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A make shift memorial at the site where Daniel Prude was arrested in Rochester, New York. Photo: Michael M. Santiago/Getty Images)

Rochester Mayor Lovely Warren said Monday she's fired Police Chief La'Ron Singletary and suspended two others following protests over the police killing of Daniel Prude, a Black man says after being hooded and held down by local police.

Why it matters: The firing of Singletary comes almost a week after he announced his retirement. Activists have called for Singletary's resignation after details of Prude's March death surfaced recently, the Democrat and Chronicle notes. Warren accused Singletary of failing to properly brief her on the killing.

  • Corporation Counsel Tim Curtin and Communications Director Justin Roj have also been suspended for 30 days without pay.
"This initial look has shown what so many have suspected, that we have a pervasive problem in the Rochester Police Department. One that views everything through the eyes of the badge and not the citizens we serve. It shows that Mr. Prude’s death was not taken as seriously as it should have been by those who reviewed the case throughout city government at every level."
— Mayor Lovely Warren

The big picture: New York’s third-largest city has been roiled by demonstrations calling for justice in response to Prude's death. The action has prompted an investigation by New York Attorney General Letitia James.

  • Warren announced last week that seven police officers involved in Prude's case were suspended.
  • Tuesday's retirements come as Tameshay Prude, Prude's sister, filed a lawsuit against the city of Rochester and various members of the police department, claiming that her brother died from "unlawful force" and the "deliberate disregard" for his health care needs, NBC reports.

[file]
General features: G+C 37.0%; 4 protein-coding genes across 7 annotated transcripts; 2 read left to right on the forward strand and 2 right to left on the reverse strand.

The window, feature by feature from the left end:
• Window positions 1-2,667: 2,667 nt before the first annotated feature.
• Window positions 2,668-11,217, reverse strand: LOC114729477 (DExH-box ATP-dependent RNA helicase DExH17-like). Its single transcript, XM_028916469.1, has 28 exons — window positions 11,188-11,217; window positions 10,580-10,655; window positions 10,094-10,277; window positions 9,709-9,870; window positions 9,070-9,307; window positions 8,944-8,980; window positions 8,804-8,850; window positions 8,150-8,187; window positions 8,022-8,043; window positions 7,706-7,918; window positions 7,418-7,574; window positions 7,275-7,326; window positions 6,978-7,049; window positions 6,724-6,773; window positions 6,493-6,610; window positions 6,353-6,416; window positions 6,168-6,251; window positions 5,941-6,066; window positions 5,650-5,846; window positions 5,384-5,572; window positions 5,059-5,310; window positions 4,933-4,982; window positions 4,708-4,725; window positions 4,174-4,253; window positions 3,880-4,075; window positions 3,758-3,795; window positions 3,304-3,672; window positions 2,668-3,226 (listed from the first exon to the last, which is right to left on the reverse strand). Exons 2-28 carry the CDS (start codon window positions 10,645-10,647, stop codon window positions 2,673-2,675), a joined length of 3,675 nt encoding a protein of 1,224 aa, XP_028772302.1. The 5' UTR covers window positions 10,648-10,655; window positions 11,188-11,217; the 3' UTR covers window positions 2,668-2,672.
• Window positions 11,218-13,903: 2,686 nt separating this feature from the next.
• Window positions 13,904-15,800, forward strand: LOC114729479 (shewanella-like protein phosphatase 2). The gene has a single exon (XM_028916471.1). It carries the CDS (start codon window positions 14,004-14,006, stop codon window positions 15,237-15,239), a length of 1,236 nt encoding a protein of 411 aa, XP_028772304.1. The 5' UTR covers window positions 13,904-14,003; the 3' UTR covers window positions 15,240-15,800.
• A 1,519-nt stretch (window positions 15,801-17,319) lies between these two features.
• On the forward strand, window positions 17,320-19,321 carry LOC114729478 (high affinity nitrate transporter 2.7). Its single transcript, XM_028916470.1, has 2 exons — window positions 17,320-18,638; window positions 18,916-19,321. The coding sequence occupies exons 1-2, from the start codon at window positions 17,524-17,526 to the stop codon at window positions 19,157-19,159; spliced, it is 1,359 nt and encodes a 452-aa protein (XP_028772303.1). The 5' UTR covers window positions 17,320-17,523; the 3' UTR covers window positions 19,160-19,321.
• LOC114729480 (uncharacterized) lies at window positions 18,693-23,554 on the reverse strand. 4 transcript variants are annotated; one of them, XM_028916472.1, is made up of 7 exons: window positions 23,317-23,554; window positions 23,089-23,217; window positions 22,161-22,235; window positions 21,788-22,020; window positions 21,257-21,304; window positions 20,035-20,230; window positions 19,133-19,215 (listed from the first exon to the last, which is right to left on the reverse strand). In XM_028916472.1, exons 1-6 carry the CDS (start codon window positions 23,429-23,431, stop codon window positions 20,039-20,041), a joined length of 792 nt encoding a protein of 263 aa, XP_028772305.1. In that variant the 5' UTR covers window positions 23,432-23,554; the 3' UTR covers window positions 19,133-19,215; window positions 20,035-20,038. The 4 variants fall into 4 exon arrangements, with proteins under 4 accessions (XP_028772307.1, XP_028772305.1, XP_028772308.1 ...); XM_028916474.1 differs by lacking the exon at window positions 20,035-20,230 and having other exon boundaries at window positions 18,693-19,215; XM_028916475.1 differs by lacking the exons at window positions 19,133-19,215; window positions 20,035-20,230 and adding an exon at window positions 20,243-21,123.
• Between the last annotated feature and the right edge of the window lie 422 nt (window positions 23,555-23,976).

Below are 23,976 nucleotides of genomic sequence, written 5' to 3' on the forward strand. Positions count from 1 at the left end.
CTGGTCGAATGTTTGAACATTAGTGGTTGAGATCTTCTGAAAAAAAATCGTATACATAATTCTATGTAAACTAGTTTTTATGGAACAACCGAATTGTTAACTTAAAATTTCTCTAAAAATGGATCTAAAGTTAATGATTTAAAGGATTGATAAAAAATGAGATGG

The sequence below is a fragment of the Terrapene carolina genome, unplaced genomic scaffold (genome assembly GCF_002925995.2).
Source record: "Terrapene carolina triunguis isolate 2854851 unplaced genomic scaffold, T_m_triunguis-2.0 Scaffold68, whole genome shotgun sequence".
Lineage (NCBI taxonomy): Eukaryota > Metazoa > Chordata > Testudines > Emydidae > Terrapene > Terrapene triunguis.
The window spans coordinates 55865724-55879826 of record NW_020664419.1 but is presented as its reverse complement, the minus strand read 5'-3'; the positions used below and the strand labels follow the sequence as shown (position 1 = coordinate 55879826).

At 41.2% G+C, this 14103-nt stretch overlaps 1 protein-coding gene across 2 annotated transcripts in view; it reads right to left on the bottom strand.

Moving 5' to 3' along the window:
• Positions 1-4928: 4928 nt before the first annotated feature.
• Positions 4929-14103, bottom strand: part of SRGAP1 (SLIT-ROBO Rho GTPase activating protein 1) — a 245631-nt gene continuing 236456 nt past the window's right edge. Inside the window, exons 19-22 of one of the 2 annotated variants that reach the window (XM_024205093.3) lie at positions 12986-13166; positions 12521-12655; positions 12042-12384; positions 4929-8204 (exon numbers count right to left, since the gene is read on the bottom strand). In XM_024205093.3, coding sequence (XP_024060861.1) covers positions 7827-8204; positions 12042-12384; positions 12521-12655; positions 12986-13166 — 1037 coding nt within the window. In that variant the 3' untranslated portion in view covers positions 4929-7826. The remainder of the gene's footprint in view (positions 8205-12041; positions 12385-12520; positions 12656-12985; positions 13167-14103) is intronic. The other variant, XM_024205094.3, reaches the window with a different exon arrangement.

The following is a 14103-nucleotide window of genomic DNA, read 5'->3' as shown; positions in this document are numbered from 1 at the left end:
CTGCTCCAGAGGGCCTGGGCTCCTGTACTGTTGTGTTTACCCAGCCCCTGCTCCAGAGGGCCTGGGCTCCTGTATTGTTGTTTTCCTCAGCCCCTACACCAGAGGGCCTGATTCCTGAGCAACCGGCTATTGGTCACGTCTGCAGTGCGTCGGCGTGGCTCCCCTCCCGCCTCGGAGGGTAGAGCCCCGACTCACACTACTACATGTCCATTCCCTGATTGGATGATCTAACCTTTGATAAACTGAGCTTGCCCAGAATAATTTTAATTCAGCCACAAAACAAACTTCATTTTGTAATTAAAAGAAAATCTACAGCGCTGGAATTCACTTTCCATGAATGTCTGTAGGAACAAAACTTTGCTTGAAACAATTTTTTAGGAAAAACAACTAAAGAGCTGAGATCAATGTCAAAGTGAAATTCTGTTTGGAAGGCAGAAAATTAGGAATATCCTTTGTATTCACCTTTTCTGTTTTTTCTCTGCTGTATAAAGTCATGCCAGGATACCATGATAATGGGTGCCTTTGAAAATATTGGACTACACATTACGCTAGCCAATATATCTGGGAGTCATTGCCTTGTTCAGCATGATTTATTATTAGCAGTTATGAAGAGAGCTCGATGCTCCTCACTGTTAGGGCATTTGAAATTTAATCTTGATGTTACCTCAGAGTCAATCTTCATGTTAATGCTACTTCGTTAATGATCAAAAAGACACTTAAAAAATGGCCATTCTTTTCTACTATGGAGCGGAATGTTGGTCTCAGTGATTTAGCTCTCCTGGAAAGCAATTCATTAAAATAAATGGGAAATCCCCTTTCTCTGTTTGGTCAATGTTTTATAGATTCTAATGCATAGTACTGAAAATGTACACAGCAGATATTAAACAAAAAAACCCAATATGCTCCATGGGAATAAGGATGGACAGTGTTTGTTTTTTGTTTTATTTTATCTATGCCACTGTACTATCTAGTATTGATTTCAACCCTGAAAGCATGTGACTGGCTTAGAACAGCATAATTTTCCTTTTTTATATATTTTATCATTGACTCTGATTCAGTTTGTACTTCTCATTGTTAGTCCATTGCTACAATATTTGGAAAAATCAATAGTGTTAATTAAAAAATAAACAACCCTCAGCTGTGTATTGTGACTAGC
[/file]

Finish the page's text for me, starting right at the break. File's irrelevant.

What they're saying: "As a man of integrity, I will not sit idly by while outside entities attempt to destroy my character," Singletary said. "The events over the past week are an attempt to destroy my character and integrity ... The mischaracterization and the politicization of the actions that I took after being informed of Mr. Prude’s death is not based on facts, and is not what I stand for."

  • "As you all know, this has been very challenging times for the city of Rochester," Warren said, "and the chief was not asked to give his resignation because I do believe that he’s given his very best, and with some information that was brought to light today that I had not previously seen before, and that the chief has felt that his career and integrity has been challenged."
  • "He has dedicated 20 years to this city and the citizens of Rochester and feels that the events that have happened were not done in a way that, you know, could’ve been handled differently, but he didn’t, in any way, try to cover this up."

Editor's note: This article has been updated with details of Singletary's firing.

Go deeper

Philadelphia police release body camera footage of Walter Wallace shooting

Demonstrators in two combined marches — one in response to the 2020 presidential election and the other in response to footage of Wallace's shooting — in Philadelphia on Nov. 4. Photo: Bastiaan Slabbers/NurPhoto via Getty Images

Philadelphia officials on Wednesday released body camera footage — which Mayor Jim Kenney described as "traumatic" and graphic" — of police fatally shooting Walter Wallace, a 27-year-old Black man, late last month.

What happened: The video of the roughly 40-second-long incident on Oct. 26 shows Wallace walking toward the officers, who repeatedly command him to drop the knife he is holding, before 14 shots were fired.

Scoop: USAID chief tests positive for coronavirus

An Air Force cargo jet delivers USAID supplies to Russia earlier this year. Photo: Mikhail Metzel/TASS via Getty Images)

The acting administrator of the United States Agency for International Development informed senior staff Wednesday he has tested positive for coronavirus, two sources familiar with the call tell Axios.

Why it matters: John Barsa, who staffers say rarely wears a mask in their office, is the latest in a series of top administration officials to contract the virus. His positive diagnosis comes amid broader turmoil at the agency following the election.

Bryan Walsh, author of Future
2 hours ago - Health

COVID-19 shows a bright future for vaccines

Illustration: Annelise Capossela/Axios

Promising results from COVID-19 vaccine trials offer hope not just that the pandemic could be ended sooner than expected, but that medicine itself may have a powerful new weapon.

Why it matters: Vaccines are, in the words of one expert, "the single most life-saving innovation ever," but progress had slowed in recent years. New gene-based technology that sped the arrival of the COVID vaccine will boost the overall field, and could even extend to mass killers like cancer.